New Interpreter’s Bible One Volume Commentary –outstanding, readable, and up-to-date (2010)


Abingdon New Testament Commentaries – solid volumes by good scholars

Interpreter’s Bible (Old and New Series) – both series are mainstays for preachers and teachers

Interpreter’s Concise Commentary – out of print jewel, small paperback volumes in a case (used bookstores or

Interpretation Series (Westminster/John Knox) – for pastors and teachers

Sacra Pagina (Liturgical/Michael Glazier Press) – excellent commentaries by world-class scholars


Barclay’s Daily Study Bible – still a gem after many decades of use

The For Everyone series (Westminster/John Knox) – simple, relevant guides by scholar Tom Wright; a kind of 21st century Barclay’s Study Bible; mildly evangelical

John Hayes and Keith Schoville, Books of the Bible (Abingdon) – an easy, clear, sound survey of the whole Bible with study questions and a very user friendly format.

Interpretation Bible Studies (Westminster/John Knox) – companions to the Interpretation Commentaries, very sound scholarship, good theology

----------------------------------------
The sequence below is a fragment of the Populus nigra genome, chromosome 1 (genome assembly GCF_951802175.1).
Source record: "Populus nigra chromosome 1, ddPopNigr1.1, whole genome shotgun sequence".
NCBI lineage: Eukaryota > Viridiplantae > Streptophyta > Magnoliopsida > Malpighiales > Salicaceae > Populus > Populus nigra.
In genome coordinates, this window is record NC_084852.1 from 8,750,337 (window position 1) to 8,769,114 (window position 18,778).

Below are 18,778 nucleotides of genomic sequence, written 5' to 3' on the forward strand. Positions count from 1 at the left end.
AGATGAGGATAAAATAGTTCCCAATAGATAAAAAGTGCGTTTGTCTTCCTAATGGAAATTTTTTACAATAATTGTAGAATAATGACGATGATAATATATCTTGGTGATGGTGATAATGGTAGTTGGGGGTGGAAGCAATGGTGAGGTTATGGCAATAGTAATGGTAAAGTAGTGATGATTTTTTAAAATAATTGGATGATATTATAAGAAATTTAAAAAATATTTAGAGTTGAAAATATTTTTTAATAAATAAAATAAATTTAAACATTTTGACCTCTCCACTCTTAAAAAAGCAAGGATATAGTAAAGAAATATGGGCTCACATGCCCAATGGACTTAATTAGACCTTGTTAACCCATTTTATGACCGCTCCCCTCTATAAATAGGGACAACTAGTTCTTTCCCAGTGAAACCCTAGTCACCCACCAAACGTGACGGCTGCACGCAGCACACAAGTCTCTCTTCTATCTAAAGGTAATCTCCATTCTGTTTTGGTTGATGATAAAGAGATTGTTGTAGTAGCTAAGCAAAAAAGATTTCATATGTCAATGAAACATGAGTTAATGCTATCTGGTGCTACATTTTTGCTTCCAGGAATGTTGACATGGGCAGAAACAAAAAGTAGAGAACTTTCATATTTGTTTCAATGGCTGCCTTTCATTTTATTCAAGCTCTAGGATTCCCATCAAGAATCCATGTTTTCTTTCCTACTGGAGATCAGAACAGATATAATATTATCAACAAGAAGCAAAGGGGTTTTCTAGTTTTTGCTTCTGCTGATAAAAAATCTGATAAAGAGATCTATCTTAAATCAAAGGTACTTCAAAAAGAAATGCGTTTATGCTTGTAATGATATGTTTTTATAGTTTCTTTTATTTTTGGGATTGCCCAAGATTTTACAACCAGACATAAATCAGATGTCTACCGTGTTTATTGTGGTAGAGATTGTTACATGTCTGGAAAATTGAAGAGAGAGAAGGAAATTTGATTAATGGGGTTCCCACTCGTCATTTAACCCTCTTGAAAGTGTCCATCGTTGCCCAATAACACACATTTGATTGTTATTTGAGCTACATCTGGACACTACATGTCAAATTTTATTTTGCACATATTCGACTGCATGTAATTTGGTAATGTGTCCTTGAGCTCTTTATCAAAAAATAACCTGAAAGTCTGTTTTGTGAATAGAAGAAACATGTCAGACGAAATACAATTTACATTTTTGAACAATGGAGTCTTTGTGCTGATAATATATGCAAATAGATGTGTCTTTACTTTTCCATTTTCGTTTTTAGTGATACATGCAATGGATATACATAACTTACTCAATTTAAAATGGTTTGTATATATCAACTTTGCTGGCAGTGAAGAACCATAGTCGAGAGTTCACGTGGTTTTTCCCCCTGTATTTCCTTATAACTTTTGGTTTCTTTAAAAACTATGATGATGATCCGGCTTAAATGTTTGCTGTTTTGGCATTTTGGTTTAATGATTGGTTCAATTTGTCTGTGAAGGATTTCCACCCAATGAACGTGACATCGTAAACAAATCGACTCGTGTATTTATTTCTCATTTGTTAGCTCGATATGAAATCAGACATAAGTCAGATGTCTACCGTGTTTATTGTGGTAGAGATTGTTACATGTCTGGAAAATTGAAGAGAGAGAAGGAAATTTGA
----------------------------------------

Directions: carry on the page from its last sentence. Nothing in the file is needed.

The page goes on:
The Pastor’s Bible Study (Abingdon) – excellent companion volumes to the New Interpreter’s Study Bible

The Push It! Series (United Church Press) – thought-provoking, young adult oriented Bible studies

20/30 Series Bible Studies (Abingdon) – nicely designed, young adult oriented, good theology

3V Series (Abingdon) – excellent series for Senior High


Interpretation – many helpful articles, short sermons, and book reviews in each volume

Journal of Biblical Literature – the classic/standard journal of recent Biblical scholarship, advanced and technical.

Word and World – each issue focuses on a single topic; includes solid Biblical exegesis useful for preaching (a Lutheran journal)


D. J. Harrington, Interpreting the New Testament – excellent, straightforward guide to exegetical method

J. Hayes and C. Holladay, Biblical Exegesis (3rd ed.) – single best guide to the craft of biblical interpretation

L. Johnson, Living Jesus – blends the scholarly with Christian spiritual formation

M. R. Mulholland, Shaped by the Word –a potent antidote to over-intellectualized Bible study


Bernhard W. Anderson, The Unfolding Drama of the Bible, 4th edition (Augsburg Fortress, 2006). A clear and beautiful overview of the theological meaning of the whole Bible by one of the premier 20th century American Old Testament scholars.

Bruce M. Metzger, Breaking the Code (Abingdon) – finest small study of the Book of Revelation available, simple, inexpensive, comes with leader’s guide, and represents excellent scholarship.